About the only thing carried over is the name: the new Defender still comes in 90 and 110 forms, which translates to short- and long-wheelbase models. It packs a modern 2.0-liter turbo four, hooked up to a mild-hybrid system and packing 296 hp. It’ll still tow up to 7,200 lb if given the opportunity, and wade through 35 inches of water—probably not at the same time, we hope.
This glow up comes at a price, with the Defender set to start at just shy of $50k when it touches down here next year. That even includes steelies. On the scale of successful remodeled icons, will the Defender land more towards the MINI or the Thunderbird? We can’t wait to find out.
Nissan Sentra – Compacts Won’t Quit
Remember when the Sentra was interesting? Don’t worry, we had trouble figuring it out too. Maybe the last time the sporty SE-R was part of the lineup, which was seven years ago?! Oh.
SEE ALSO: 2020 Nissan Sentra Review
The current Sentra is a fleet special, the sort of car you invariably get in beige when there’s nothing else left at the airport rental office. Nissan was tired of that, and gave its North American best-seller a complete rethink for 2020. Like Hyundai, Nissan believes in the long-term future of the sedan market, even down a class size. The new Sentra exemplifies this, with a lower stance, smart looks, and—in top trims—an interior that wows. As crossover ubiquity increases, people will naturally want to stand out, and the Sentra offers a lot of that for a pretty tidy amount of cash.
Porsche Taycan – The Tesla Challenger
It’s an unfortunate fact of the automotive journalism world that we operate on comparisons. Just look at that header: since before it was even officially unveiled, the Porsche Taycan has been dubbed Elon Musk’s biggest threat. The truth is more nuanced. The Taycan doesn’t aim to best the Model S in terms of range or straight-line performance. It certainly isn’t the value proposition either: even the base (for now) 4S rings up as more than a Model S.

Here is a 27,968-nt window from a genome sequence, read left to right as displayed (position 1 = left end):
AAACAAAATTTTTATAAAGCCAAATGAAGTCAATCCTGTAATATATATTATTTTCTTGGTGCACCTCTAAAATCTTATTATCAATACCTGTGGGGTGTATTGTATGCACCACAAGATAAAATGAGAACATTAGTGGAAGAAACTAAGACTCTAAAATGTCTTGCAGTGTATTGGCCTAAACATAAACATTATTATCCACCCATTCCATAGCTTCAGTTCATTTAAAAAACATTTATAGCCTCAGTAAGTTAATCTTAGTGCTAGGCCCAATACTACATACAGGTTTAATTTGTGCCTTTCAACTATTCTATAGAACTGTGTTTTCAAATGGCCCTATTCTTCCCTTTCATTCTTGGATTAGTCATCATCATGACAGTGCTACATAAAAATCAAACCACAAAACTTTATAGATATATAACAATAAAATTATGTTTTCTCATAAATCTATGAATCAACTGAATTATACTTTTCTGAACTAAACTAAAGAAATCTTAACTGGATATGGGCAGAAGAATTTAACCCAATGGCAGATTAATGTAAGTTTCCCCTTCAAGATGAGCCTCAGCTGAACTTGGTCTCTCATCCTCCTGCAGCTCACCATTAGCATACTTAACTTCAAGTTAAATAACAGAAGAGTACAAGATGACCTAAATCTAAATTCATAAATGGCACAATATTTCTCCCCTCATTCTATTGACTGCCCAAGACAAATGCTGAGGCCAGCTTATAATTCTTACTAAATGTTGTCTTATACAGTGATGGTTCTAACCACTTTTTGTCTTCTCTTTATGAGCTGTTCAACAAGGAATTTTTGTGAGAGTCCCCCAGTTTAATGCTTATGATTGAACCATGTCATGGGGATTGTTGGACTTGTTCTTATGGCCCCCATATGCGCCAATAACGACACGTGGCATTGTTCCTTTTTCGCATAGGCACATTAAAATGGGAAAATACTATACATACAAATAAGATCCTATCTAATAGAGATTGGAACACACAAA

SEE ALSO: 2020 Porsche Taycan 4S Review
But none of those have ever been Porsche calling cards. Porsche’s sports cars have been about the full package, the considered balance of the power, handling and feel working together in harmony. That’s alive and well in the Taycan, and it let us breathe a sigh of relief knowing that the electric future won’t be a fun-free zone.
Tesla Cybertruck – Driving a Wedge Into the Industry
You know how to measure the impact of the Tesla Cybertruck reveal? When your distant, non-driving aunt brings it up at the dinner table over Thanksgiving.
Nevermind the stainless steel, the Cybertruck might as well have been made of depleted uranium such was its ability to tilt all talk to itself after launch. The stats almost didn’t matter, as people flocked to put a down payment on the all-electric pickup. In fact, the stats probably don’t matter, since the Cybertruck will need a fair amount of changes should it ever be road-legal.
But it continued the Tesla tradition of getting non-car folks talking about cars. For that, the Cybertruck was easily one of the biggest reveals of the year.
Toyota RAV4 Prime – Plug-In Power for the People
A RAV4 on the list? The most common 2019 vehicle that doesn’t have a pickup bed?
The RAV4 is the shape of the modern vehicle. We can’t even blame it: for most people it does most things mostly well. That is a deceptively difficult goal to achieve. The existing hybrid is our preferred option too: more power than the gas-only model, but also more refined and economical. It is a perfectly functional all-rounder of a vehicle.
SEE ALSO: 2019 Toyota RAV4 Hybrid Review
That’s what makes the 2021 RAV4 Prime so enticing. This will be a 302 hp version of Toyota’s bread and butter, promising a more involving drive and potentially even more fuel efficiency. More fun, with no drawbacks? Sign us up. The Prime will also be the second-fastest model in the Toyota lineup, behind only the Supra. Speaking of which…
Toyota GR Supra – The Sports Car Strikes Back
It seems like ages ago that we first saw the Supra—a testament to how quick this year has gone—but its reveal was only back in January 2019. This is Toyota covering the other end of the spectrum: a halo model two-seater, reviving a storied nameplate that sat dormant for two decades.
SEE ALSO: 2020 Toyota GR Supra Review
The company did it in the only way it saw as possible: working with another brand, just as it did for the 86. Instead of Subaru, this partnership was with BMW, which means the Supra has a Bavarian heart. And chassis. And switchgear.
Our answer to that: so what? If any company can build turbo inline sixes, the traditional engine layout of Supras, it’s BMW. Had the two not teamed up, we would just be living in a world without a Supra, and that frankly sounds like a darker timeline to us. The new Supra isn’t perfect, but it’s relatively lightweight and plenty quick. Most importantly, it’s fun, something that has been spreading across the Toyota range over the last decade. That’s something we applaud.